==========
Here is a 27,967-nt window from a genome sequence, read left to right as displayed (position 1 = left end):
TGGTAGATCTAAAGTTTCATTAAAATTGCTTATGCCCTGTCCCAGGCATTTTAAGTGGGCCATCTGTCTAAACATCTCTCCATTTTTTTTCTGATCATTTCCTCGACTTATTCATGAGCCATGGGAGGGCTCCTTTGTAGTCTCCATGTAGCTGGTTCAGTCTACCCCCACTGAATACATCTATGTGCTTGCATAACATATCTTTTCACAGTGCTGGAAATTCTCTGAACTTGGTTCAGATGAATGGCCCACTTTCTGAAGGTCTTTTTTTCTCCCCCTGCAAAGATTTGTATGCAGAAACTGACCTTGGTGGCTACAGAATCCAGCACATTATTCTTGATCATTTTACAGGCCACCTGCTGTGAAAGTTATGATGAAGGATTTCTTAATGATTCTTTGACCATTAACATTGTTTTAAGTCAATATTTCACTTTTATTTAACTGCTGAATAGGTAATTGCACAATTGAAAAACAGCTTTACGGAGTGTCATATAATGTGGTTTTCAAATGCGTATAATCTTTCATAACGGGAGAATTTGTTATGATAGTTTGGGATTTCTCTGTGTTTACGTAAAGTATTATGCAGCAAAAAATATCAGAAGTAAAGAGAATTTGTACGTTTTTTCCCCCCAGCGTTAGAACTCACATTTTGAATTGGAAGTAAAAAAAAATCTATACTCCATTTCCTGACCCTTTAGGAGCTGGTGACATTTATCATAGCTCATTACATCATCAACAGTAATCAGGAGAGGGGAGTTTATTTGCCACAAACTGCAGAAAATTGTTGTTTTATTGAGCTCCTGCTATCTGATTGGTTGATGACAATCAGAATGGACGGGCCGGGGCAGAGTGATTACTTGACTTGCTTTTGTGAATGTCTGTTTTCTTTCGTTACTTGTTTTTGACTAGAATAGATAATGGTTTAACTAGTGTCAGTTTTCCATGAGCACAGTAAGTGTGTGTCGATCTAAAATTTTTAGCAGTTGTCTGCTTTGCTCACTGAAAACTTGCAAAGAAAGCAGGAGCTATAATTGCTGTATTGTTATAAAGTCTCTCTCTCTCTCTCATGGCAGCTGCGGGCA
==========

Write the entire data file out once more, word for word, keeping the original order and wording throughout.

Here is a 27,967-nt window from a genome sequence, read left to right as displayed (position 1 = left end):
TGGTAGATCTAAAGTTTCATTAAAATTGCTTATGCCCTGTCCCAGGCATTTTAAGTGGGCCATCTGTCTAAACATCTCTCCATTTTTTTTCTGATCATTTCCTCGACTTATTCATGAGCCATGGGAGGGCTCCTTTGTAGTCTCCATGTAGCTGGTTCAGTCTACCCCCACTGAATACATCTATGTGCTTGCATAACATATCTTTTCACAGTGCTGGAAATTCTCTGAACTTGGTTCAGATGAATGGCCCACTTTCTGAAGGTCTTTTTTTCTCCCCCTGCAAAGATTTGTATGCAGAAACTGACCTTGGTGGCTACAGAATCCAGCACATTATTCTTGATCATTTTACAGGCCACCTGCTGTGAAAGTTATGATGAAGGATTTCTTAATGATTCTTTGACCATTAACATTGTTTTAAGTCAATATTTCACTTTTATTTAACTGCTGAATAGGTAATTGCACAATTGAAAAACAGCTTTACGGAGTGTCATATAATGTGGTTTTCAAATGCGTATAATCTTTCATAACGGGAGAATTTGTTATGATAGTTTGGGATTTCTCTGTGTTTACGTAAAGTATTATGCAGCAAAAAATATCAGAAGTAAAGAGAATTTGTACGTTTTTTCCCCCCAGCGTTAGAACTCACATTTTGAATTGGAAGTAAAAAAAAATCTATACTCCATTTCCTGACCCTTTAGGAGCTGGTGACATTTATCATAGCTCATTACATCATCAACAGTAATCAGGAGAGGGGAGTTTATTTGCCACAAACTGCAGAAAATTGTTGTTTTATTGAGCTCCTGCTATCTGATTGGTTGATGACAATCAGAATGGACGGGCCGGGGCAGAGTGATTACTTGACTTGCTTTTGTGAATGTCTGTTTTCTTTCGTTACTTGTTTTTGACTAGAATAGATAATGGTTTAACTAGTGTCAGTTTTCCATGAGCACAGTAAGTGTGTGTCGATCTAAAATTTTTAGCAGTTGTCTGCTTTGCTCACTGAAAACTTGCAAAGAAAGCAGGAGCTATAATTGCTGTATTGTTATAAAGTCTCTCTCTCTCTCTCATGGCAGCTGCGGGCA